Tax cut promises may need to be scrapped as a result of the UK being in an 'unfortunate economic and fiscal bind', the Institute for Fiscal Studies (IFS) has warned.
The next government is likely to face some of the most difficult economic and fiscal choices the UK has faced outside of pandemics, conflicts and financial crises, according to an IFS report.
The IFS said that a combination of high debt interest payments and low expected growth is forecast to make it more difficult to reduce debt as a fraction of national income than in any parliament since at least the 1950s.
The think tank also warned that whilst tax rises and cuts for public services are built into current government plans, public services are 'showing signs of strain' and are 'performing less well than they were in 2010'.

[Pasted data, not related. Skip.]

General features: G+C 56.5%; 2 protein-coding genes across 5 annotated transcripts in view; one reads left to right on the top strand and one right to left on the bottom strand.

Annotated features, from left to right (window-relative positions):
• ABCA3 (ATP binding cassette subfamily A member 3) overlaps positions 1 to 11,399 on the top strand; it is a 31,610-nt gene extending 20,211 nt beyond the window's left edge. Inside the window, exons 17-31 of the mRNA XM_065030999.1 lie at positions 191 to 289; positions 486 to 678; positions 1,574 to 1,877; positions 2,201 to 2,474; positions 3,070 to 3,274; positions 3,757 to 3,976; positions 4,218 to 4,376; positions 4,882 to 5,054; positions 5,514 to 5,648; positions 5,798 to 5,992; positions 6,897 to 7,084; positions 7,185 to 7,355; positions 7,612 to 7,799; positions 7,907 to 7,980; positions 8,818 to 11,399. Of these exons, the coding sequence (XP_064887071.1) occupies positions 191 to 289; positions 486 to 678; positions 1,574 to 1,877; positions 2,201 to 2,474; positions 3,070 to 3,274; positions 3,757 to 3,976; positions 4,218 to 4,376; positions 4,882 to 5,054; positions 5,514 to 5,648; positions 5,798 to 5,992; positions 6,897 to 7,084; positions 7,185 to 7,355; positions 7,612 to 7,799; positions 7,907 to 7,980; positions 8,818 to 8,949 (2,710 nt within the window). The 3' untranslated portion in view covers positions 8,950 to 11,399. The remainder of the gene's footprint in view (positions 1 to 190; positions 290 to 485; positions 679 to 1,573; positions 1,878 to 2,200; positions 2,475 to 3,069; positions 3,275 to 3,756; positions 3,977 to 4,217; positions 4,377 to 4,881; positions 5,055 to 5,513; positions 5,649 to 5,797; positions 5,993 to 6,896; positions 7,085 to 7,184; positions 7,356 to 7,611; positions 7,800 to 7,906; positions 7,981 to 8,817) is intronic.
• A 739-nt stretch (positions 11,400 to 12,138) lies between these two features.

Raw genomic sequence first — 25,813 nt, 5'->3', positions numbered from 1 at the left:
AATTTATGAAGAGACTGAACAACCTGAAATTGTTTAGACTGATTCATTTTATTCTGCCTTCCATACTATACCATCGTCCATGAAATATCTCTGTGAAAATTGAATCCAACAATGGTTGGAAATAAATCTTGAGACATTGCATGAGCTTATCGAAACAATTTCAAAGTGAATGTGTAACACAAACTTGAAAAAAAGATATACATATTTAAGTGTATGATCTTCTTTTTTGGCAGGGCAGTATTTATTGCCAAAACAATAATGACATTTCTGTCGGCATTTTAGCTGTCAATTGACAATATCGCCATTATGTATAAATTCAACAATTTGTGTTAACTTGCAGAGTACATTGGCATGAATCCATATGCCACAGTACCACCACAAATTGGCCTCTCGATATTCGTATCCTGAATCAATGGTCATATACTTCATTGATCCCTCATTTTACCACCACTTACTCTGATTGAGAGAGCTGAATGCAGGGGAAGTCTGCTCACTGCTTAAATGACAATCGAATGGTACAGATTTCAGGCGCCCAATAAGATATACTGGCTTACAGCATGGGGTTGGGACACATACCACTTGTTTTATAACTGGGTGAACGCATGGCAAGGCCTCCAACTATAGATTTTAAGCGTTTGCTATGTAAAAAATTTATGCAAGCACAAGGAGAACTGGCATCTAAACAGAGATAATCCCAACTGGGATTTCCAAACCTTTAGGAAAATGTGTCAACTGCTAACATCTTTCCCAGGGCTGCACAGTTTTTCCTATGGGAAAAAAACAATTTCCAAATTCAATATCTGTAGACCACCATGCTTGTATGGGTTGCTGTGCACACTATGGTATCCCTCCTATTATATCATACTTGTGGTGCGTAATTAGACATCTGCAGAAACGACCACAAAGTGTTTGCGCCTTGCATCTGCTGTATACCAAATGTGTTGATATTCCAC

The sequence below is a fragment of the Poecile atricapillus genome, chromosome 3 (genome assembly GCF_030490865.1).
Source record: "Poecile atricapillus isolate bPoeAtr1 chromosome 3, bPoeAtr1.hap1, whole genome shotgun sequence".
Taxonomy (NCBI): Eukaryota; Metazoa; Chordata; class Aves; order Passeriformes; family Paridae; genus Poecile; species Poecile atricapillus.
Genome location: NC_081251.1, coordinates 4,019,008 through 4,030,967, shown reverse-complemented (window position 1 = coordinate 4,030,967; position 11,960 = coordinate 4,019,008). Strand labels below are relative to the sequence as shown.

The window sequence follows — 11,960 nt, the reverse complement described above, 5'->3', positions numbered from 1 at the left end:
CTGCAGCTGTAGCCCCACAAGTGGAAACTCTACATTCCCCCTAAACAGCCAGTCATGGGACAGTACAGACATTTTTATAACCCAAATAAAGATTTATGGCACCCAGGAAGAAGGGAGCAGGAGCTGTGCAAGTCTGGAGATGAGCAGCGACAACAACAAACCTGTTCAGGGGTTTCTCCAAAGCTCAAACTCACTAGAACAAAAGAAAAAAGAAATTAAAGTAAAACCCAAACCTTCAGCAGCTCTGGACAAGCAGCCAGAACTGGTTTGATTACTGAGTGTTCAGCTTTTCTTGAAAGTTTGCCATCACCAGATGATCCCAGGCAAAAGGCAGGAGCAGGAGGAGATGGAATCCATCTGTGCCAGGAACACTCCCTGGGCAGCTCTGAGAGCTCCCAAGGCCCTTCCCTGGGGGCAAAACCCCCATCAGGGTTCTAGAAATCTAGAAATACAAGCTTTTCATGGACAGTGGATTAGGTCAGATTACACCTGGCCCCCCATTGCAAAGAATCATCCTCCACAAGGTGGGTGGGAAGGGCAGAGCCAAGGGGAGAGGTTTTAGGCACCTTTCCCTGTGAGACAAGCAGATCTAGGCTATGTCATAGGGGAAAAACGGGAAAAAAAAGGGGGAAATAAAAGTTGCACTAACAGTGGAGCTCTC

IFS Director Paul Johnson said:
'Now more than ever, as a country, we face some big decisions and trade-offs over what we want the state to do and how we're going to pay for it. Those looking to form the next government should be honest about these trade-offs.
'If they are promising tax cuts, let's hear where the spending cuts will fall. If they are going to raise, or even protect, spending, they should tell us where taxes will rise. Or parties might think that further increases in government debt are justified: in which case they should make the argument for why debt should be rising.
'If to govern is to choose, then to campaign should be to present clear choices and trade-offs to the electorate. If the parties don't do that clearly and honestly over the next year, we at IFS will do what we can to plug that gap.'
Internet links: IFS website